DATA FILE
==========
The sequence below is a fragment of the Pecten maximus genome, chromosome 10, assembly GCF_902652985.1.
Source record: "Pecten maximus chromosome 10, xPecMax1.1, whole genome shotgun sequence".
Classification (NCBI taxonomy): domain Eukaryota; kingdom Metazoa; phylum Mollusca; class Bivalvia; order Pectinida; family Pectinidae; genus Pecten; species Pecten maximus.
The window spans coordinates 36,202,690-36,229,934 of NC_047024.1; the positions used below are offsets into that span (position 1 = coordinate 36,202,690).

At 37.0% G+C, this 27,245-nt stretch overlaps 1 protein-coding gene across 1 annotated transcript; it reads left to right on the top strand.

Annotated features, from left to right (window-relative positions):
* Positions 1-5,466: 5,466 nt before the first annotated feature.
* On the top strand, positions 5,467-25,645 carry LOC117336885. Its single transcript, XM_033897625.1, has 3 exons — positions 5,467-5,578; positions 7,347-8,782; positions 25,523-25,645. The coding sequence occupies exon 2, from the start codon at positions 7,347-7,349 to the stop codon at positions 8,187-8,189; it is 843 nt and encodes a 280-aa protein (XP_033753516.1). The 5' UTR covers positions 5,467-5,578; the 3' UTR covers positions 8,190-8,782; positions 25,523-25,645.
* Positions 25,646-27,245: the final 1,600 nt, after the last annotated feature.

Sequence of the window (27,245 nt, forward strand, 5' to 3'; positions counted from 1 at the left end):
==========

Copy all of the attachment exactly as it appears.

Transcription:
The sequence below is a fragment of the Pecten maximus genome, chromosome 10, assembly GCF_902652985.1.
Source record: "Pecten maximus chromosome 10, xPecMax1.1, whole genome shotgun sequence".
Classification (NCBI taxonomy): domain Eukaryota; kingdom Metazoa; phylum Mollusca; class Bivalvia; order Pectinida; family Pectinidae; genus Pecten; species Pecten maximus.
The window spans coordinates 36,202,690-36,229,934 of NC_047024.1; the positions used below are offsets into that span (position 1 = coordinate 36,202,690).

At 37.0% G+C, this 27,245-nt stretch overlaps 1 protein-coding gene across 1 annotated transcript; it reads left to right on the top strand.

Annotated features, from left to right (window-relative positions):
* Positions 1-5,466: 5,466 nt before the first annotated feature.
* On the top strand, positions 5,467-25,645 carry LOC117336885. Its single transcript, XM_033897625.1, has 3 exons — positions 5,467-5,578; positions 7,347-8,782; positions 25,523-25,645. The coding sequence occupies exon 2, from the start codon at positions 7,347-7,349 to the stop codon at positions 8,187-8,189; it is 843 nt and encodes a 280-aa protein (XP_033753516.1). The 5' UTR covers positions 5,467-5,578; the 3' UTR covers positions 8,190-8,782; positions 25,523-25,645.
* Positions 25,646-27,245: the final 1,600 nt, after the last annotated feature.

Sequence of the window (27,245 nt, forward strand, 5' to 3'; positions counted from 1 at the left end):